One of those that had been very peripheral but became very important is Meir Poznak. I needed a character to come and dramatize or express my revulsion at a long, well-crafted denouement. It was sickening me that I would fall prey to that! The book is fated from the beginning, and I was very clear about this. I wanted the reader to feel as if everyone knows this story, as it’s an epic based on a myth.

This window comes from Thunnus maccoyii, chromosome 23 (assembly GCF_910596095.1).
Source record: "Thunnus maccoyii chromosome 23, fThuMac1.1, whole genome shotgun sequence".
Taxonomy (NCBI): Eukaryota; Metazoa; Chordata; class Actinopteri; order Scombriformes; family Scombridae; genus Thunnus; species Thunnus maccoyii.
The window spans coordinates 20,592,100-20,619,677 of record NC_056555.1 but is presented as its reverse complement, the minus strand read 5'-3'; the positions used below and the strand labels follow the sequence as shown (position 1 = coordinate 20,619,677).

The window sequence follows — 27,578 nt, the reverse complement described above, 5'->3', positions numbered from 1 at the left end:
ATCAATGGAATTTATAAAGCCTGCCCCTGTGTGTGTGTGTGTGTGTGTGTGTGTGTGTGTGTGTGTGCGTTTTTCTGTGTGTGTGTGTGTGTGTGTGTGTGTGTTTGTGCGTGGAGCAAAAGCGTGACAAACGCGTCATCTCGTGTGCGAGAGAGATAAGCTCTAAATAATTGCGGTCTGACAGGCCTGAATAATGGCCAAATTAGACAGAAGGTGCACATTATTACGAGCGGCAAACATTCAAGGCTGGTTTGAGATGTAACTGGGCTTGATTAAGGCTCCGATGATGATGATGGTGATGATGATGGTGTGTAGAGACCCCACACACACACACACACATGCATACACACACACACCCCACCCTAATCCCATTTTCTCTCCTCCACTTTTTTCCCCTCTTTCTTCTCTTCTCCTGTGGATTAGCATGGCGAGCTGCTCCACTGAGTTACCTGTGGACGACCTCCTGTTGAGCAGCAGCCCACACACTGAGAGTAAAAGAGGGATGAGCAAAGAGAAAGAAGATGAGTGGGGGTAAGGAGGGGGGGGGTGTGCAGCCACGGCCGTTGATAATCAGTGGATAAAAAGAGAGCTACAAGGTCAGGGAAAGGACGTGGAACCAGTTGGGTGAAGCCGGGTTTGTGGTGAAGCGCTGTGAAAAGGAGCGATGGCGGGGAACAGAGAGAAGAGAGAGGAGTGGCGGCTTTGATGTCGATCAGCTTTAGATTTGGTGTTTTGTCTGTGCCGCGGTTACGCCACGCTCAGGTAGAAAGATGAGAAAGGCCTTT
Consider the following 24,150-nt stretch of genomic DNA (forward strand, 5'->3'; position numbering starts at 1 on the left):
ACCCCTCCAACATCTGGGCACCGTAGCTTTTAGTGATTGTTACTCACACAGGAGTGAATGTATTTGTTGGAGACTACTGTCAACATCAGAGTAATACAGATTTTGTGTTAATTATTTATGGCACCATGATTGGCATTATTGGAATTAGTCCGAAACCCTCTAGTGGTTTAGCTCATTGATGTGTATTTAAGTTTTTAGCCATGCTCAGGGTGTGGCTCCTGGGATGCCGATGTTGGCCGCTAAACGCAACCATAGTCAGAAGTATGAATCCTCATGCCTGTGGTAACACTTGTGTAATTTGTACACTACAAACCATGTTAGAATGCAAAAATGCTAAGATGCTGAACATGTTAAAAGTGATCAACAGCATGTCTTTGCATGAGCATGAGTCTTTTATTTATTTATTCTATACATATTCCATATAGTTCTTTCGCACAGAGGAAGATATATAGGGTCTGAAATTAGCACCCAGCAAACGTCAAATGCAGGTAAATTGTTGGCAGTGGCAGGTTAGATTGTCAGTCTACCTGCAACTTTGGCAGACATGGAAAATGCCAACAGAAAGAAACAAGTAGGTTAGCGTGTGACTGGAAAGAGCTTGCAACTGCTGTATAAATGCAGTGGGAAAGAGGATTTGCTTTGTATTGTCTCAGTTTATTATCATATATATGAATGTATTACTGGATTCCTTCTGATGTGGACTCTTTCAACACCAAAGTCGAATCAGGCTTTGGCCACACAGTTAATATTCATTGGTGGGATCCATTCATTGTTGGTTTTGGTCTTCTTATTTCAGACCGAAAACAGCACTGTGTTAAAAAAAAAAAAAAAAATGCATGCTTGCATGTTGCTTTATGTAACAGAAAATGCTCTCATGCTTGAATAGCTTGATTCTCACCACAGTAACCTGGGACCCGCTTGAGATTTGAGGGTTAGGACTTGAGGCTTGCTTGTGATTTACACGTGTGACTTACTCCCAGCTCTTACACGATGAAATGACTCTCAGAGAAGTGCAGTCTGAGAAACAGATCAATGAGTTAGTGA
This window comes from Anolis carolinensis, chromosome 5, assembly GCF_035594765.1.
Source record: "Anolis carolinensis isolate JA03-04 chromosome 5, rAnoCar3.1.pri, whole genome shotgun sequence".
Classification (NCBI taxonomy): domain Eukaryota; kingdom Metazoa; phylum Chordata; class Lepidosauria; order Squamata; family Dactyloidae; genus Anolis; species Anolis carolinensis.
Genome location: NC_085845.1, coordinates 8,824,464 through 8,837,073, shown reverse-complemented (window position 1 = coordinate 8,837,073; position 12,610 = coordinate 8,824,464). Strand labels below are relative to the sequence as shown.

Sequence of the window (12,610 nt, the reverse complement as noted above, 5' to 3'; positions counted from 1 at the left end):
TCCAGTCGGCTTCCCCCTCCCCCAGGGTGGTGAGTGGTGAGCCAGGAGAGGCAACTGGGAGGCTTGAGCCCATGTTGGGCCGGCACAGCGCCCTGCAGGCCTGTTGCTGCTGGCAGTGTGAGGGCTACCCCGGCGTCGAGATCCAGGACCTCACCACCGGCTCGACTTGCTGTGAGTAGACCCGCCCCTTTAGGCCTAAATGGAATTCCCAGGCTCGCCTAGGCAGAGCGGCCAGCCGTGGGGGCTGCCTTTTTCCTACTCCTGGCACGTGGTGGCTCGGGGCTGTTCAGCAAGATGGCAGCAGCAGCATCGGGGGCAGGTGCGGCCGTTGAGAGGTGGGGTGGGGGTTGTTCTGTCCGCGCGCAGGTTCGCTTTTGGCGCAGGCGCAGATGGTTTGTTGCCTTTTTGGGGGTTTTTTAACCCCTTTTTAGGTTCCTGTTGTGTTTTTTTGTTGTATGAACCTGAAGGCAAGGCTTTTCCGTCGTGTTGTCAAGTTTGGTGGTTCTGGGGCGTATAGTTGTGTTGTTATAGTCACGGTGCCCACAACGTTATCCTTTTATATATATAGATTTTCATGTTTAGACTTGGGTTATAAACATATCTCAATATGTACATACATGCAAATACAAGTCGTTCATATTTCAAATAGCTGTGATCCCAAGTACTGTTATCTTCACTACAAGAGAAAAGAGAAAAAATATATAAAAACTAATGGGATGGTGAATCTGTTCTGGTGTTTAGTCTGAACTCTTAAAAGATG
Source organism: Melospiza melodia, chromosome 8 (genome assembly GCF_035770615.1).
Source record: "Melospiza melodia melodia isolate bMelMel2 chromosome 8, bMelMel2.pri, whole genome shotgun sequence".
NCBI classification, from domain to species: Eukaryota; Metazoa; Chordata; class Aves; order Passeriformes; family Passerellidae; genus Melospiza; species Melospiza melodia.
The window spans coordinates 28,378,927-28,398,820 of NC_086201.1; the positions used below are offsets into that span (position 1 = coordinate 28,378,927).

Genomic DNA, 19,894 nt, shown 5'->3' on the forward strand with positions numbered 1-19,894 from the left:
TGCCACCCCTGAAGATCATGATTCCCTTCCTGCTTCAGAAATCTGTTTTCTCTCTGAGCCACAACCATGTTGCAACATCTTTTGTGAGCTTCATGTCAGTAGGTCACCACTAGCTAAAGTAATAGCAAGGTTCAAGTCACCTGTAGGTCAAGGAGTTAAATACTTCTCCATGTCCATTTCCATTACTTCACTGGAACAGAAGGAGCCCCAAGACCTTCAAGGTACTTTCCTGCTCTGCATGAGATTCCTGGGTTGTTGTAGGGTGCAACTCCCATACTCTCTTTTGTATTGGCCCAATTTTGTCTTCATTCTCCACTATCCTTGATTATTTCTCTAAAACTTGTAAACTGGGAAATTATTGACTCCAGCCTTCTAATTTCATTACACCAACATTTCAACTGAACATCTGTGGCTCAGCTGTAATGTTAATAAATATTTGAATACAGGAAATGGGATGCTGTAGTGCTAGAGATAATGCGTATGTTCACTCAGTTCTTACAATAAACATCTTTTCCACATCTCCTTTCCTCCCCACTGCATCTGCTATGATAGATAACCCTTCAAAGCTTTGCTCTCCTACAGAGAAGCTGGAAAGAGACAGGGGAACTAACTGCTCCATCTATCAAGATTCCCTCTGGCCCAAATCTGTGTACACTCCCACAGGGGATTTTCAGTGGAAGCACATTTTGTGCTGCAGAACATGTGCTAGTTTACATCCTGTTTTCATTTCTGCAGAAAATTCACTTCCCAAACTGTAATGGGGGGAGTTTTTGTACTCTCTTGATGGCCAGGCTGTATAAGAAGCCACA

When you read The Iliad now, it’s not like you say, “I can’t wait to find out what happens to this Achilles guy.” Everyone knows. It’s in the introduction! So I wanted that to be part of the book. Everyone knows, and I repeat it a trillion times: Ike wants to be the martyred hero, not only waiting for but eagerly awaiting his demise at the hands of—as in the mind of any great paranoid—the Mossad. The refrains and repetitions are there to give the idea of the story being folkloric. If people asked me what it was like when I was writing, which is a better question than what’s it about, I would say: it’s like a book you would get, an old book, with an introduction about the mythology that the epic is based on. And the book itself is not necessarily the epic. It’s about the epic. I realized that if that’s the given of the book, wouldn’t that mean that once you allow for marginalia, or something like Talmudic commentary, it would begin to be this creature that’s embracing and devouring everything?